Fig. 1

Distribution of SF-36 Physical Component Summary scores (n = 108). SF-36, 36-Item Short Form Health Survey; PCS, Physical Component Summary

Fig. 2

Distribution of SF-36 Mental Component Summary scores (n = 108). SF-36, 36-Item Short Form Health Survey; MCS, Mental Component Summary

Fig. 3

Box plots for SF-36 component and subscale scores (n = 108). The solid white line represents median value, and the white diamond represents the mean value. PCS, Physical Component Summary score; MCS, Mental Component Summary; BP, bodily pain; PF, physical function; RP, role limitations due to physical health problems; GH, general health; VT, vitality; SF, social functioning; RE, role limitations due to emotional problems; MH, emotional well-being/mental health

Table 2

Median (IQR) SF-36 Physical and Mental Component Summary scores by respondent characteristic (n = 108)

Characteristic

SF-36 PCS

p-value

SF-36 MCS

p-value

Age

 

0.03

 

0.04

 13–17

86.3 (64.8, 95.7)

 

79.5 (64.6, 85.7)

 

 18–25

75.1 (59.0, 87.1)

 

73.4 (58.6, 78.9)

 

Gender

 

0.12

 

0.10

 Male

83.0 (59.0, 94.5)

 

76.8 (59.6, 85.7)

 

 Female

78.9 (64.8, 86.0)

 

71.4 (64.6, 76.4)

 

Race

 

0.02

 

0.94

 White

83.6 (65.7, 94.3)

 

75.9 (59.6, 84.3)

 

 Non-whitea

62.6 (48.3, 84.8)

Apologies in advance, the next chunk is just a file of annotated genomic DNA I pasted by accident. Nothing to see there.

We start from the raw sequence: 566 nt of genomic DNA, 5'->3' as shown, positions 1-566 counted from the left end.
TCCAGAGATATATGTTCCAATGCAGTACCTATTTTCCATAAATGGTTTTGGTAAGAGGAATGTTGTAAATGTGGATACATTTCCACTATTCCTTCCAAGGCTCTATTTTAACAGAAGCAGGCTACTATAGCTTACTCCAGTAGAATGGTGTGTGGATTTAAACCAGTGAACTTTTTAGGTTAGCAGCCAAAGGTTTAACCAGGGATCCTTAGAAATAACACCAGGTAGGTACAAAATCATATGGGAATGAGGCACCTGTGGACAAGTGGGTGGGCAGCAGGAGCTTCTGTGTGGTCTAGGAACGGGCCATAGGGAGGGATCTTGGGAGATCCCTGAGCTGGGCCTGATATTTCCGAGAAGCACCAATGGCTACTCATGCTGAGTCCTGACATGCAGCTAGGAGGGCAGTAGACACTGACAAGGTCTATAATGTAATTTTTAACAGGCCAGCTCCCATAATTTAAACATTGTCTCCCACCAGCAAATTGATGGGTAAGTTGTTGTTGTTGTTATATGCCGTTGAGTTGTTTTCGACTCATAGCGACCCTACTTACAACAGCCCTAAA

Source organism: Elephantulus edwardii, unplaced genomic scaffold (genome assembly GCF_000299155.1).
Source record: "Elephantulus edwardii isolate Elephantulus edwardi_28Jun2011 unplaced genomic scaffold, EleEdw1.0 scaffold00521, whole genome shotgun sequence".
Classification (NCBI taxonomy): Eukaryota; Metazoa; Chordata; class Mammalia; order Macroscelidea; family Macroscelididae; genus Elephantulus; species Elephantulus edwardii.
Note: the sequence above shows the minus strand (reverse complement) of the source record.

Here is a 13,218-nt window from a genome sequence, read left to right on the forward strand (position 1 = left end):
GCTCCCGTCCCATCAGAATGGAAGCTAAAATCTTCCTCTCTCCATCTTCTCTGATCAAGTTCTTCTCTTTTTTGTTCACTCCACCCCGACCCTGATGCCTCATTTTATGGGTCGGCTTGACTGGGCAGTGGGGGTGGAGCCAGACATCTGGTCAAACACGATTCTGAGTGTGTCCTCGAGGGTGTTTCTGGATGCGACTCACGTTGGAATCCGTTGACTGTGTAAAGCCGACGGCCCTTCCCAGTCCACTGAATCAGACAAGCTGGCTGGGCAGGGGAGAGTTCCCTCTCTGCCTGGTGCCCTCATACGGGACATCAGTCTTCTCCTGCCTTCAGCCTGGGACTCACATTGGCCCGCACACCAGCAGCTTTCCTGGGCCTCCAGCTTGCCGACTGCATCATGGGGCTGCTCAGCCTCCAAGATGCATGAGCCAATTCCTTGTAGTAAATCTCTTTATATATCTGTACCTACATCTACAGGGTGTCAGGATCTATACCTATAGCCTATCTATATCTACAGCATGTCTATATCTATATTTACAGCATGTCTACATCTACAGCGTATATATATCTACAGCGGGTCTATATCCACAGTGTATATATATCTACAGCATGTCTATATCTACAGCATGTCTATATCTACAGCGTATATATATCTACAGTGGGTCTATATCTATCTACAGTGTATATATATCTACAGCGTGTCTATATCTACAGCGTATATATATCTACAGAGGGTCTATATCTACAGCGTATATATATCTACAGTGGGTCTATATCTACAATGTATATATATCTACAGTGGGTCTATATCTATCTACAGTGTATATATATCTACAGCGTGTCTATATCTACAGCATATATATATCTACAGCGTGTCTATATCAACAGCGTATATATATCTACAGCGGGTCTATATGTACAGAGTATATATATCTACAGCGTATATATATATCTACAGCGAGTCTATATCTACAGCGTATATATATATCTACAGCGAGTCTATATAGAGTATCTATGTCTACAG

74.3 (64.6, 85.7)

 

Ethnicity

 

0.18

 

0.73

 Hispanic

71.9 (59.3, 81.5)

 

77.0 (67.0, 82.1)

 

 Non-Hispanic

83.0 (61.1, 94.2)

 

75.2 (59.6, 84.8)

 

Health insuranceb

 

0.13

 

0.21

 Medicaid or VA onlyc

79.4 (56.0, 86.4)

 

75.9 (64.6, 85.7)

 

 Commercial only

86.2 (65.0, 95.7)

 

78.8 (65.0, 84.3)

 

 Both

71.0 (60.8, 77.7)

 

72.9 (59.3, 81.3)

 

 Insured, type unknown

83.7 (69.6, 91.8)

 

64.3 (54.6, 86.3)

 

 Uninsured

63.0 (41.4, 90.5)

 

61.8 (42.9, 69/3)

 

Mother’s education level

 

0.19

 

0.71

 Bachelor’s degree or higher

86.1 (65.7, 95.5)

 

75.7 (60.4, 85.4)

 

 Less than Bachelor’s degree

80.1 (58.1, 91.0)

 

75.5 (59.6, 84.3)

 

Father’s education level

 

0.10

 

0.46

 Bachelor’s degree or higher

88.3 (67.4, 95.5)

 

76.4 (58.6, 87.1)

 

 Less than Bachelor’s degree

79.8 (58.1, 91.0)

 

75.4 (60.4, 82.9)

 

Bleeding disorder

 

0.78

 

0.34

 Hemophilia A

81.2 (58.1, 94.5)

 

76.4 (59.3, 85.7)

 

 Hemophilia B

81.7 (73.2, 88.5)

 

76.1 (65.0, 81.8)

 

 von Willebrand

80.5 (64.8, 86.2)

 

70.0 (64.6, 76.4)

 

Severity

 

0.98

 

0.37

 Mild

81.6 (65.0, 91.7)

 

73.2 (61.8, 78.6)

 

 Moderate

86.0 (64.0, 88.6)

 

75.4 (60.4, 87.1)

 

 Severe

79.8 (58.1, 94.3)

 

76.4 (59.6, 85.7)

 

Inhibitor development

 

<0.01